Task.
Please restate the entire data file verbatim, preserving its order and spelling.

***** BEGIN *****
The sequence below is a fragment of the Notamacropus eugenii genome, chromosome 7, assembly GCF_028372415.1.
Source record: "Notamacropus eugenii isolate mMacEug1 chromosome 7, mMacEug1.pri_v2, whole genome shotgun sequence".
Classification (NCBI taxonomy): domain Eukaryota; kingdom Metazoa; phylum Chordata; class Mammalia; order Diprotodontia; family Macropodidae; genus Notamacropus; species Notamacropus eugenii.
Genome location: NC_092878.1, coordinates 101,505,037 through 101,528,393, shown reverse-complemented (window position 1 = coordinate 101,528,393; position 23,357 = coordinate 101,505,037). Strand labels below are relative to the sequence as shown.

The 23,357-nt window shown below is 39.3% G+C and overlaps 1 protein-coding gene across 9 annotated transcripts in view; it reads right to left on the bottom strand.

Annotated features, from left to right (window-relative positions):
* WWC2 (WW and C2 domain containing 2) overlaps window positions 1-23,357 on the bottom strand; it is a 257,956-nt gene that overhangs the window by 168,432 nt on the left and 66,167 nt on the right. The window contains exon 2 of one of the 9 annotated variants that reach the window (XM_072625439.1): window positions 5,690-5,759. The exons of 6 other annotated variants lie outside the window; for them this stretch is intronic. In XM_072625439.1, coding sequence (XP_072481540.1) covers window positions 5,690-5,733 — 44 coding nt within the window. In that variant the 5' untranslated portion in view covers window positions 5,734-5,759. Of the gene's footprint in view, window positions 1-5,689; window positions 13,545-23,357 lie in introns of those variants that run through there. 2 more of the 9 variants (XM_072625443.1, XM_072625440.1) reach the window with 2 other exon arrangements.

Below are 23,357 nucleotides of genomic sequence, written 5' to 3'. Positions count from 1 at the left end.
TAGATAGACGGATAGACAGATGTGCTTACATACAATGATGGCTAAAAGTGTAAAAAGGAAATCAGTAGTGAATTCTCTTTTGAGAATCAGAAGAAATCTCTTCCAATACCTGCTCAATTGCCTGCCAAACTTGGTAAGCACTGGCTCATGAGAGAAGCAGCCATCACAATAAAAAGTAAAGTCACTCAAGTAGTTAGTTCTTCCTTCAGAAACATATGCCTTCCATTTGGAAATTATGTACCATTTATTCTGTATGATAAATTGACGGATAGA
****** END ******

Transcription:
The sequence below is a fragment of the Notamacropus eugenii genome, chromosome 7, assembly GCF_028372415.1.
Source record: "Notamacropus eugenii isolate mMacEug1 chromosome 7, mMacEug1.pri_v2, whole genome shotgun sequence".
Classification (NCBI taxonomy): domain Eukaryota; kingdom Metazoa; phylum Chordata; class Mammalia; order Diprotodontia; family Macropodidae; genus Notamacropus; species Notamacropus eugenii.
Genome location: NC_092878.1, coordinates 101,505,037 through 101,528,393, shown reverse-complemented (window position 1 = coordinate 101,528,393; position 23,357 = coordinate 101,505,037). Strand labels below are relative to the sequence as shown.

The 23,357-nt window shown below is 39.3% G+C and overlaps 1 protein-coding gene across 9 annotated transcripts in view; it reads right to left on the bottom strand.

Annotated features, from left to right (window-relative positions):
* WWC2 (WW and C2 domain containing 2) overlaps window positions 1-23,357 on the bottom strand; it is a 257,956-nt gene that overhangs the window by 168,432 nt on the left and 66,167 nt on the right. The window contains exon 2 of one of the 9 annotated variants that reach the window (XM_072625439.1): window positions 5,690-5,759. The exons of 6 other annotated variants lie outside the window; for them this stretch is intronic. In XM_072625439.1, coding sequence (XP_072481540.1) covers window positions 5,690-5,733 — 44 coding nt within the window. In that variant the 5' untranslated portion in view covers window positions 5,734-5,759. Of the gene's footprint in view, window positions 1-5,689; window positions 13,545-23,357 lie in introns of those variants that run through there. 2 more of the 9 variants (XM_072625443.1, XM_072625440.1) reach the window with 2 other exon arrangements.

Below are 23,357 nucleotides of genomic sequence, written 5' to 3'. Positions count from 1 at the left end.
TAGATAGACGGATAGACAGATGTGCTTACATACAATGATGGCTAAAAGTGTAAAAAGGAAATCAGTAGTGAATTCTCTTTTGAGAATCAGAAGAAATCTCTTCCAATACCTGCTCAATTGCCTGCCAAACTTGGTAAGCACTGGCTCATGAGAGAAGCAGCCATCACAATAAAAAGTAAAGTCACTCAAGTAGTTAGTTCTTCCTTCAGAAACATATGCCTTCCATTTGGAAATTATGTACCATTTATTCTGTATGATAAATTGACGGATAGA